Three Wanted Posters For Butch Cassidy And The Sundance Kid Sell For $12,500 Four-Day American History Sale Included Items Pertaining To Wild West Outlaws

July 10, 2024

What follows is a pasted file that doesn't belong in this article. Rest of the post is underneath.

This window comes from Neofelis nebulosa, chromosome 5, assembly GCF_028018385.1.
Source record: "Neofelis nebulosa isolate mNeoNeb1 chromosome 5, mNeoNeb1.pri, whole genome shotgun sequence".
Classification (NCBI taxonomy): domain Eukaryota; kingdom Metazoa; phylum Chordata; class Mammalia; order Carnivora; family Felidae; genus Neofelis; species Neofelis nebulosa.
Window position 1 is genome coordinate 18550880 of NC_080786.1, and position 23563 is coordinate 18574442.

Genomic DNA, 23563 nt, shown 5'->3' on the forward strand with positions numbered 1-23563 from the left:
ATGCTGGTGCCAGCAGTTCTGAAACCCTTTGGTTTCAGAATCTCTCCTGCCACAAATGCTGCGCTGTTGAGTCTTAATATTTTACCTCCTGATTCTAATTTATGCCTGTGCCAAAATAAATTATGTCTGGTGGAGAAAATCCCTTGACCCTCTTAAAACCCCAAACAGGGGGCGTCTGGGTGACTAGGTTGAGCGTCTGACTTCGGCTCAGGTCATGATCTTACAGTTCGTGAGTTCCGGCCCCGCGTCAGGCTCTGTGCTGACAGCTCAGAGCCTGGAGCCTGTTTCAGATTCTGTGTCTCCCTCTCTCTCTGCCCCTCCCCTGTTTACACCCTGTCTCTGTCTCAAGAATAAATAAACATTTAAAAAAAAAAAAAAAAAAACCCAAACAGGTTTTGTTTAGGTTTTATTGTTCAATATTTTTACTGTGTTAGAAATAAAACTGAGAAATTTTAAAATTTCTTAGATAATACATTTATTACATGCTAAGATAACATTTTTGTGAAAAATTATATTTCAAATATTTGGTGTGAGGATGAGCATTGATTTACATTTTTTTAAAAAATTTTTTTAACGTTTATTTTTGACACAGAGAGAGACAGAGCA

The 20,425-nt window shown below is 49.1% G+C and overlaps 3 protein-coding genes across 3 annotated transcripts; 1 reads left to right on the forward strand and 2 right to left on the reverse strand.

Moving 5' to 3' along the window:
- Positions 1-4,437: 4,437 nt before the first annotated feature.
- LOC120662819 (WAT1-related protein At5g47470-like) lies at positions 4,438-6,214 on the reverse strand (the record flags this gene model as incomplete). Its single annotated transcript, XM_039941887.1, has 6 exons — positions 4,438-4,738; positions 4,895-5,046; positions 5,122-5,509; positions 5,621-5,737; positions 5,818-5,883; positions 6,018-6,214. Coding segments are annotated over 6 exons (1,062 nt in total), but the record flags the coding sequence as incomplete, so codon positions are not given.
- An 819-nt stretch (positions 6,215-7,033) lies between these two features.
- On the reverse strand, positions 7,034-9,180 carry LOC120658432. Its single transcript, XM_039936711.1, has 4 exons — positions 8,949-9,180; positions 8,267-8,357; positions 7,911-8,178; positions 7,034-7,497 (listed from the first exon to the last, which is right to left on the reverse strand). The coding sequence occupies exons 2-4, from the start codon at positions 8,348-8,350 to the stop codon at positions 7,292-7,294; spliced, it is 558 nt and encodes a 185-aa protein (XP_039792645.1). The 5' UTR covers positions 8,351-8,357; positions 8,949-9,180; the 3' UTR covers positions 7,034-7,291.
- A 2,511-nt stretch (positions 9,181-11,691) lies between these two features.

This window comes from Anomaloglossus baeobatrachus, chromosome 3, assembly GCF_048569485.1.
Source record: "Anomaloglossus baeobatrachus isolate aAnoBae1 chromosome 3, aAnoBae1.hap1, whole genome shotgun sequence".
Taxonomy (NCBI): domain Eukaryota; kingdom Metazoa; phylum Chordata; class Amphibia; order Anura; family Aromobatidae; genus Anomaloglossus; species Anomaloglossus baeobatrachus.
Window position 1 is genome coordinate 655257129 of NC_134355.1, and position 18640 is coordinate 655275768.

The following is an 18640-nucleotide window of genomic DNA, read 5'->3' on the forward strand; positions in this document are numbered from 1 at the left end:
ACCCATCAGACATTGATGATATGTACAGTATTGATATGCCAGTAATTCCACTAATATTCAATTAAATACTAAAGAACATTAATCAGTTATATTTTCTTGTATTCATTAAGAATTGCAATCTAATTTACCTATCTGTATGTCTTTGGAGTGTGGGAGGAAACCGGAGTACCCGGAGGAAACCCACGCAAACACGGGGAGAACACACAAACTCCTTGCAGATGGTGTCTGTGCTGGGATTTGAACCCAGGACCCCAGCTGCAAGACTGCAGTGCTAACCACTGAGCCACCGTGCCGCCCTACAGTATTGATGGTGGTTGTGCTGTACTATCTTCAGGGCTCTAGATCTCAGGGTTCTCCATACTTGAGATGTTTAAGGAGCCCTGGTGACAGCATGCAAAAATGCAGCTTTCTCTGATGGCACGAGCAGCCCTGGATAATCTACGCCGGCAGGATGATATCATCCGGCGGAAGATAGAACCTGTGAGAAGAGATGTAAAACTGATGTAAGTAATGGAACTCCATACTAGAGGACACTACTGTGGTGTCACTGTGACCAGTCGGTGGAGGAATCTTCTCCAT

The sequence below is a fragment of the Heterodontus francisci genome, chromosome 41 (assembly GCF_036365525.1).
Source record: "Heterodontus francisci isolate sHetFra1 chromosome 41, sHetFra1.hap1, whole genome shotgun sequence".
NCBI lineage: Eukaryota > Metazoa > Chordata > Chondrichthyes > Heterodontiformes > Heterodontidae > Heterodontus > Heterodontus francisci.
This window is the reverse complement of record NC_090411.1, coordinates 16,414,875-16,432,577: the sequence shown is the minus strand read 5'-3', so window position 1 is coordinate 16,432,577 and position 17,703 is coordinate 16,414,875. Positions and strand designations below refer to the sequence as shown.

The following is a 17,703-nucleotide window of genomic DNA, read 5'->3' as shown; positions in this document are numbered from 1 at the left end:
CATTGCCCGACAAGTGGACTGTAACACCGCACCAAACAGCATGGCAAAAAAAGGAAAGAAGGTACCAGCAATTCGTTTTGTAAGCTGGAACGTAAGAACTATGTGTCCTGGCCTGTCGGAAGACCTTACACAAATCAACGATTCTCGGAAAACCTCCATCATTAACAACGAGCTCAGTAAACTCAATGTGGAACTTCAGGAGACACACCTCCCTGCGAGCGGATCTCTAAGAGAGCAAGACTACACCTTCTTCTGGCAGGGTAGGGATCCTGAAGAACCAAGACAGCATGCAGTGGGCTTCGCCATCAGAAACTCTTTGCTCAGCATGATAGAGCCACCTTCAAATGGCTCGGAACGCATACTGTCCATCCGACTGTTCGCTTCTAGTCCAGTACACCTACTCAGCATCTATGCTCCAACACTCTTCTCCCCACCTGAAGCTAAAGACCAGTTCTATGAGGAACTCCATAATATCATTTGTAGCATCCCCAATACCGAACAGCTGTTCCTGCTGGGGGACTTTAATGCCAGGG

A group of three original wanted posters for Butch Cassidy and the Sundance Kid, including two original Pinkerton wanted posters/circulars, sold for $12,500, while wanted posters and other items pertaining to many other notorious Wild West outlaws also performed well in Holabird Western Americana Collections LLCs four-day American History & Hall of Fame Showcase auction held June 6 to 9, online and live at the Holabird gallery in Reno, Nev. A staggering 2,335 lots came up for bid across the four days, in many collecting categories. The Butch Cassidy and the Sundance Kid posters sold as one lot and represented one of the top lots overall. The two outlaws were famously depicted in a movie starring Paul Newman and Robert Redford. Spoiler alert, they died in a hail of gunfire at the end. In real life, they met a similar fate, in Bolivia. That lot, and others like it, were featured on day three, the busiest of the sessions. Other top achievers also featured famous outlaws, such as an 1882 wanted poster for Black Bart Poet Stage Robber, offering an $800 reward, along with a circular compiled by J.B. Hume, a Wells Fargo Special Officer, containing a poem written by Bart found after a robbery. Barts real name was Charles E. Boles. The lot sold for $7,187. A rare original carte-de-visite photograph of Black Bart, circulated by Wells Fargo out of Sacramento, Calif., realized $3,875. The lot also featured a photograph of Bart, signed (as Charles E. Boles), from when he served as a U.S. Army First Sergeant in Illinois. A collection of nine items relating to the notorious Dalton Gang, including a carte-de-visite of the deceased gang, taken by a Kansas photographer after a botched bank robbery attempt, and Gratton Daltons signed oath of office to become a U.S. Marshal. The grouping brought $5,000. A Wells Fargo $1,800 reward poster issued in 1881 for three masked men still at large after the Nov. 7, 1881, robbery of the stage from Sonora to Milton, Calif., went for $4,875. The men included Billy Minor (or Miner, alias Billy Anderson, alias the Grey Fox). A collection of four items from the life of John Wesley Hardin (1853-95), a hardened criminal, Western outlaw and murderer of at least a dozen men, who became a lawyer at the end of his life, only to have himself murdered in El Paso by a jealous man, sold for $3,375. Also sold were two Wells Fargo reward posters from 1875: one issued in San Francisco by Gen. Superintendent John J. Valentine, offering a $3,000 reward for the recovery of gold bars and dust stolen from the Express Box from Sonora and Columbia to Milton ($2,500), and one, also from Valentine, offering a reward for the capture of an unknown bandit who stole a Wells Fargo & Co.s express box on the Chinese and Copperopolis stage of $600 in coin and gold dust ($4,375). Internet bidding was via iCollector.com, LiveAuctioneers.com and Invaluable.com. All prices reported include an 18-percent buyers premium. Day one featured 590 lots of Native Americana, jewelry and watches, collectibles, books / antiquarian, medical collectibles, advertising items, toys and kids items. A copy of Pentateuch /Salonica 1521, very old and with handwriting on two sides, realized $8,750. It traces the history of the Jews of Thessaloniki (also known as Salonika) dating back 2,000 years. In Greek, the Pentateuch (which Jews call the Torah) includes the books of Genesis, Exodus, Leviticus, Numbers and Deuteronomy, containing some of the most famous stories in the Bible, including Adam and Eve, Jacob and his brothers, Moses and the Ten Commandments. Day two contained 550 lots of maps, transportation and railroad (including two key railroad pass collections), plus old stock certificates (including banking, railroad and other). A railroad pass (#131) for the Bodie and Benton and Commercial Co. from 1887, issued to W. H. Jones, Arizona & New Mexico Railroad, signed by Thomas Falk, Gen. Supt., brought $6,562. As stated, day three was busy, with 595 lots of Wells Fargo & Express, outlaws and lawmen, autographs, Revolutionary War and early military, President Lincoln, the JFK assassination, Black Americana, Civil War, Gen. George A. Custer, presidential, firearms and weaponry, sports / Hall of Fame, baseball, basketball, boxing, football and many other items. Black Americana featured an original ferrotype photograph of eight of the founding members of the Philadelphia Vigilance Committee and the Pennsylvania Anti-Slavery Society (better known collectively as the Underground Railroad, which shuttled slaves from the South to the North in the 1800s). The photograph was taken ca. 1855-60, with identifying notes included ($6,875). Items pertaining to the Civil War included an autograph book (and thus an actual POW record) of 116 Confederate officers held at Johnsons Island, Ohio. The rare firsthand record of the POWs, containing two autographs per page, included some of General Morgans Raiders, an unsuccessful attempt to secretly raid Union camps in Ohio, Indiana and Kentucky ($5,000). The Lincoln County War was an Old West conflict between rival factions that began in 1878 in the Lincoln County, New Mexico Territory (later the state of New Mexico), and continued until 1881. The feud involved William H. Bonney (Billy the Kid), Sheriff William J. Brady and other notables. A collection of 17 rare Lincoln County War documents achieved $6,250. Lots relating to Abraham Lincoln always stir bidder interest. The auction included these three items from the days of mourning following Lincolns assassination, including a black mourning ribbon with P.S. Lincoln stamped in silver; a funeral card adorned with 16 silver metal spirals; and an official White House pass to the 1865 funeral ($4,500). A Lincoln & Hamlin 1860 campaign envelope and coated engraved jugate card with portraits of the two men, in fine condition. In the 1860 election, Hamlin balanced the Republican ticket as a New Englander paired with the Northwesterner Lincoln. It sold for $3,125. A Military Trial of Conspirators pass signed by Gen. David Hunter, president of the Military Commission Trial of the Conspirators following Lincolns assassination. The pass admitted two men (named) and three of their friends into the courtroom, and it sold for $2,500. The famous Pulitzer Prize-winning photograph taken by Bob Jackson in 1963 the moment JFK assassin Lee Harvey Oswald was shot and killed by Jack Ruby in the basement of the Dallas Police headquarters, signed by homicide detective James Robert Leavelle (1920-2019), who is shown in the photo wearing a white cowboy hat and expressing wide-eyed shock, made $3,750. A cabinet card with a photo of a senior Chief Sitting Bull, the image crisp with good contrast, changed hands for $3,250. The back of the card reads, Compliments of Mary Moore, possibly the famous actress of the time. Sitting Bull fought the 7th Cavalry at the Battle of Little Big Horn but was not the leader. He later accompanied Buffalo Bill in his very popular Wild West Show. Baseball lots included an autograph cut square with the signatures (in pencil) of Babe Ruth and Lou Gehrig ($4,625); an autograph cut of Roger Connor (1857-1931), known as the Homerun King of the dead ball era ($2,600); and a group of four items pertaining to the infamous Black Sox World Series scandal of 1919, including a ticket stub from Game 2, a World Series program, an autograph of Ring Lardner and a check issued to the man who instituted the fix ($2,750). Day four was also active, with 600 lots of mining, numismatics, tokens, Worlds Fair memorabilia, bottles, saloon, tobacciana, gaming, cowboy, entertainment, music, photographs, ephemera and philatelic, a fitting end to a four-day auction packed with great stuff. A document of pledges signed by the United Merchants of Austin, Nevada for one Sack of Flour, auctioned for the U.S. Sanitary Fund (the Civil War forerunner of the American Red Cross) on April 20, 1864, signed by Ruel Colt Gridley, whose wager prompted the auction, along with a billhead from Gridleys store and a carte de visite photograph of him, went for $3,125. An elegant glossy finished wooden case containing five different portraits of Queen Elizabeth appearing on gold sovereign coins, all in brilliant uncirculated condition and dated 1958, 1978, 1986, 2007 and 2020, changed hands for $3,012. Each one shows a different portrait of the monarch. Included was a brochure detailing the coins designers and the Queens family tree. To learn more, email fredholabird@gmail.com or visit www.holabirdamericana.com.